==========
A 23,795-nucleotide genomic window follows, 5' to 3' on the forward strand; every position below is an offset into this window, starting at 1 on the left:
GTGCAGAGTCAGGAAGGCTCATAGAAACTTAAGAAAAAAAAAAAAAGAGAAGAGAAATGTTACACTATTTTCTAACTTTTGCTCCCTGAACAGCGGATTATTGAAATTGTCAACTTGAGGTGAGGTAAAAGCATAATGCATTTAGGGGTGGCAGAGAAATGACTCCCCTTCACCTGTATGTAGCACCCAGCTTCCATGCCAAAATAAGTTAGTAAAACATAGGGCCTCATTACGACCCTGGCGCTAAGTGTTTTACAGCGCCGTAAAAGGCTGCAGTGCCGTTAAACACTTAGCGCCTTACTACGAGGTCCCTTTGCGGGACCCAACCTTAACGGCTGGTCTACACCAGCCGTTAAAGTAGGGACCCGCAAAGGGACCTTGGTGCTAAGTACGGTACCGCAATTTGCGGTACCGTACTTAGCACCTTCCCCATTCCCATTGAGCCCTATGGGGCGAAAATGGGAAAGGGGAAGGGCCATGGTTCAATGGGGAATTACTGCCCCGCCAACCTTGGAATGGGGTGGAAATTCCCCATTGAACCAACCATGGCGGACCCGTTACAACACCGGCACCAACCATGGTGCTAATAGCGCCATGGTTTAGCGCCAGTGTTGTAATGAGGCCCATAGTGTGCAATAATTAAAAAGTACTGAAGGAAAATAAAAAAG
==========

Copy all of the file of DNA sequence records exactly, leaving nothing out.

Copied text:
A 23,795-nucleotide genomic window follows, 5' to 3' on the forward strand; every position below is an offset into this window, starting at 1 on the left:
GTGCAGAGTCAGGAAGGCTCATAGAAACTTAAGAAAAAAAAAAAAAGAGAAGAGAAATGTTACACTATTTTCTAACTTTTGCTCCCTGAACAGCGGATTATTGAAATTGTCAACTTGAGGTGAGGTAAAAGCATAATGCATTTAGGGGTGGCAGAGAAATGACTCCCCTTCACCTGTATGTAGCACCCAGCTTCCATGCCAAAATAAGTTAGTAAAACATAGGGCCTCATTACGACCCTGGCGCTAAGTGTTTTACAGCGCCGTAAAAGGCTGCAGTGCCGTTAAACACTTAGCGCCTTACTACGAGGTCCCTTTGCGGGACCCAACCTTAACGGCTGGTCTACACCAGCCGTTAAAGTAGGGACCCGCAAAGGGACCTTGGTGCTAAGTACGGTACCGCAATTTGCGGTACCGTACTTAGCACCTTCCCCATTCCCATTGAGCCCTATGGGGCGAAAATGGGAAAGGGGAAGGGCCATGGTTCAATGGGGAATTACTGCCCCGCCAACCTTGGAATGGGGTGGAAATTCCCCATTGAACCAACCATGGCGGACCCGTTACAACACCGGCACCAACCATGGTGCTAATAGCGCCATGGTTTAGCGCCAGTGTTGTAATGAGGCCCATAGTGTGCAATAATTAAAAAGTACTGAAGGAAAATAAAAAAG